Having pondered in this blog why Republican politicians think about climate change as they do (often with their heads planted firmly in the sand), I wonder, too, about the United States as a whole. Most Americans believe climate change is real and say they want the government to do something about the problem. But they (actually we, since I am an American) often elect political leaders who disagree with this majority view, and Americans enjoy what the rest of the world would consider a luxury lifestyle, heavily based on burning fossil fuels.
Is it fair to say that the United States bears the major responsibility for ongoing and excessive climate change, including any catastrophic outcomes? Should the U.S. be considered the villain of this time in human history? Or instead, is the failure to come to grips with climate change a reflection of flaws in the way that the whole human race thinks and acts?
I find it easy to be of two minds about the question, and I think that will be a good way to consider the issue, by setting out two arguments, pro and con. In this first post I reflect on why a reasonable person might conclude that the U.S. is the villain, and in a subsequent post I will explore an alternative point of view, that humanity as a whole bears the blame for climate change. Perhaps then I can reach a conclusion.
In a sense the question of America’s culpability is theoretical, and may be more backward-looking than forward-looking. But those who are deeply concerned about climate change probably wonder how homo sapiens got itself into such an awful situation, one that threatens human existence on our planet as few if any other crises do. Perhaps only nuclear war, or collision with a giant asteroid, or a hypothetical new era of massive worldwide volcanic activity are potential threats to humanity of the same magnitude as runaway climate change.
The case that the United States is chiefly to blame for climate change is based on multiple perspectives, including:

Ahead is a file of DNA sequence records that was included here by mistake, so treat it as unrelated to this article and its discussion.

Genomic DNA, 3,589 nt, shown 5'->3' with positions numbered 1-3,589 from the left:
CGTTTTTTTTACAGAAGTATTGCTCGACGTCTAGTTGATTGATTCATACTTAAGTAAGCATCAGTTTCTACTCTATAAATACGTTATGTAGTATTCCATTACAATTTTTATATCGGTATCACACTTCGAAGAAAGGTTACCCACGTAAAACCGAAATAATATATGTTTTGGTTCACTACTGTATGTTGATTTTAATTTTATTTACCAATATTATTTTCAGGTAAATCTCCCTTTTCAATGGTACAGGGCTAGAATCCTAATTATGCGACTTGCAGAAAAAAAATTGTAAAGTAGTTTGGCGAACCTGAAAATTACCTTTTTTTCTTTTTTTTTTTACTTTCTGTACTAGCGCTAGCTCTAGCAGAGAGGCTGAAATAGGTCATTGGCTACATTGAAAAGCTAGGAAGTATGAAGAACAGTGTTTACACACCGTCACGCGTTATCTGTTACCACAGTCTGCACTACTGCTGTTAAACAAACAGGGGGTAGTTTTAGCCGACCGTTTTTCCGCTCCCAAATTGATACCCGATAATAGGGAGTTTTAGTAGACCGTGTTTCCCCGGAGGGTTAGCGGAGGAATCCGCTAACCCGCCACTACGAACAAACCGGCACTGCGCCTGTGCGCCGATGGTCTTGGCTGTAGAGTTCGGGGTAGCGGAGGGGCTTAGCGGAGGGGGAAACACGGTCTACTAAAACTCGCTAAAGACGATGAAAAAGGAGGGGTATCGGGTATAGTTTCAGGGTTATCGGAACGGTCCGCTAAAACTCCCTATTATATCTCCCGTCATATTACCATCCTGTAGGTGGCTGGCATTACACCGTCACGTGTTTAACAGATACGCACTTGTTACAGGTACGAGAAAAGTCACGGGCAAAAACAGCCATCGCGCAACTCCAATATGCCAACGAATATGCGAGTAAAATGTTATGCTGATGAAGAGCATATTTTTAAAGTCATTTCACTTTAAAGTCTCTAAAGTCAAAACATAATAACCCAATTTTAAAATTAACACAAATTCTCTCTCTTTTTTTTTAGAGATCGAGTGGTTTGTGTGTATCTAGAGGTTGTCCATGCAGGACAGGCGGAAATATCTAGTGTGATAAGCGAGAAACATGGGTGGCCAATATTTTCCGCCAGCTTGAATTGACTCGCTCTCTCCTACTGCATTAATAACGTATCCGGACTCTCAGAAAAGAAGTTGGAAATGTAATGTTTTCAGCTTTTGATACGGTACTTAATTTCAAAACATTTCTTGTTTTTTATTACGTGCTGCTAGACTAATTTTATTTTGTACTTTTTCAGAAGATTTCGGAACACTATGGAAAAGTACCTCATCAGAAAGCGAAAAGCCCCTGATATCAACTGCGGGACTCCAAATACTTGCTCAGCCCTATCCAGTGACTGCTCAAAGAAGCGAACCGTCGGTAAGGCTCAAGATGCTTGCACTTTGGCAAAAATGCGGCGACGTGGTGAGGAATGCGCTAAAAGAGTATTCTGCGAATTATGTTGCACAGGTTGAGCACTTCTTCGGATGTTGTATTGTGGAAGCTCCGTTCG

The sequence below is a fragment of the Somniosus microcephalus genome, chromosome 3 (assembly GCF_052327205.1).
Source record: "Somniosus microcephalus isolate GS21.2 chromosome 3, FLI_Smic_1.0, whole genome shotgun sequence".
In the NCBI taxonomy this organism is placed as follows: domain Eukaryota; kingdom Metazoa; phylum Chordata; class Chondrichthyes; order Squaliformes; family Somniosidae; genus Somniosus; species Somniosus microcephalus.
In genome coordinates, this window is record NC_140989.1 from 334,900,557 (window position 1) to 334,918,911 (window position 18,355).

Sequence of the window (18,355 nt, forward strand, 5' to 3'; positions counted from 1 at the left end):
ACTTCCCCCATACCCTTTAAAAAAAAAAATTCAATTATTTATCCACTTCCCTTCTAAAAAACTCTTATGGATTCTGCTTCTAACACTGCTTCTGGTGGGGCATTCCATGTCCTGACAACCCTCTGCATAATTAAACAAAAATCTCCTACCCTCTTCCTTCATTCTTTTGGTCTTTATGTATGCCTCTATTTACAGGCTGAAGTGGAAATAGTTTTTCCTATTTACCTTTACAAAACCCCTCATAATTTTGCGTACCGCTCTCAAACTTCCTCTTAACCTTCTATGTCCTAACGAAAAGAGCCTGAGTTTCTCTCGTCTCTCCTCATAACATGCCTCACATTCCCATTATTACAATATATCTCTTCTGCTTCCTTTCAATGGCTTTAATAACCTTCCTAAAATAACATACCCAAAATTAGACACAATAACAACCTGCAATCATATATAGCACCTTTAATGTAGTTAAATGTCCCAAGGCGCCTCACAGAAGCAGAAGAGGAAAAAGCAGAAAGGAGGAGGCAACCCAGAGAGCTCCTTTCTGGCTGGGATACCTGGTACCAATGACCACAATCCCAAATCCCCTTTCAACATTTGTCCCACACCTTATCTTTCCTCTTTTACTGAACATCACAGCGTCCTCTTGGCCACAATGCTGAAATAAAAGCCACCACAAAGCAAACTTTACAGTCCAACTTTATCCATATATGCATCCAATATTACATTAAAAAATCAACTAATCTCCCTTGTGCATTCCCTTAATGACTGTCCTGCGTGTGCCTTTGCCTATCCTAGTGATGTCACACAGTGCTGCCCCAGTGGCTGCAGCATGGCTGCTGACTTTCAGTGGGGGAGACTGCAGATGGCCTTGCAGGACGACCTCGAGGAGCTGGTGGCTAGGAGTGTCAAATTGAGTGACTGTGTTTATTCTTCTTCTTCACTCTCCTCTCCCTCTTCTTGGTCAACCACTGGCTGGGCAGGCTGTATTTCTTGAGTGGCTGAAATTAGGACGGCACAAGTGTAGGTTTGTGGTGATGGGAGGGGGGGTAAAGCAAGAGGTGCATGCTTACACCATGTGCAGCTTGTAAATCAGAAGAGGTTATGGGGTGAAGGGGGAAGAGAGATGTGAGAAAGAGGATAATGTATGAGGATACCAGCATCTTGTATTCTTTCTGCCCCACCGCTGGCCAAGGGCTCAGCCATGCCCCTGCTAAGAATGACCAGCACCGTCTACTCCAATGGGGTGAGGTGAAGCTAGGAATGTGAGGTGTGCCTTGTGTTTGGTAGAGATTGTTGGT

- The U.S. was responsible for more greenhouse gas (GHG) emissions (27%) between 1850 and 2011 than any other country. The entire European Union (with a bigger population than the U.S.) was only the second largest emitter (25%), with China a distant third (11%). Even looking only at more recent years, between 1990 and 2011 the U.S. was the largest emitter of GHG.
- A few years ago the U.S. became the world’s biggest producer of oil (petroleum), with annual output that exceeds Saudi Arabia’s.
- Except for Canada, which has a relatively small population, and a few other nations that produce large amounts of fossil fuel, like Saudi Arabia, the U.S. emits the greatest amount of GHG per person of any nation in the world. For example, the per capita rate in the U.S. is more than 2.5 times as large as in China—and much of China’s carbon pollution should actually be counted against other nations that use many of the goods China produces and exports. On average, Americans’ lifestyles are more carbon-polluting than almost everyone else’s.
- American fossil fuel companies, such as Exxon, have funded disinformation campaigns for decades, aimed at undermining scientists’ findings and conclusions about climate change. These campaigns continue today, e.g. through support of the Heartland Institute.
- American leadership on climate change is weak at best, and some would say it is severely crippled or absent. The American political system is gridlocked; in particular, Republican climate skeptics make it virtually impossible to pass new federal laws (or, in many cases, state laws) to combat climate change.
- The United States has flip-flopped on international climate change agreements. Notably, the U.S. signed the Kyoto Protocol in 1998, under President Clinton, but then refused to ratify the treaty under President George W. Bush. Indeed, the Protocol was not even submitted to the Senate for ratification. Other nations have legitimate concerns whether or not the U.S. will follow through on promises that it makes to combat climate change.
- Less developed nations, and thoughtful people everywhere, argue that principles of “climate justice” ought to guide the U.S. and other wealthy nations as they address climate change. For example, under a United Nations framework, developed nations pledged to contribute $100 billion per year by 2020 to help developing countries threatened by rising seas and other threats to mitigate climate change. But economist Jeffrey Sachs, director of the Earth Institute at Columbia University and special adviser to the Secretary of the U.N., says “the [developed] countries have not been honest at all in mobilizing that funding. Second, if they had been honest, we’d see that it’s much too small to be decisive.” (Note: In comparison the world already spends trillions of dollars annually on energy financing.) It remains unclear that the countries historically responsible for GHG emissions are prepared to make sufficient sacrifices in order to help poor nations, or poor people everywhere; yet it is poor people who will especially bear the burdens of rising sea levels, global warming, droughts, and other climate-related threats.
These perspectives show how much the United States has contributed to the problem of climate change and how inadequate the U.S. responses have been so far. Do they also show that the U.S. bears primary moral responsibility, i.e. blame, for climate change?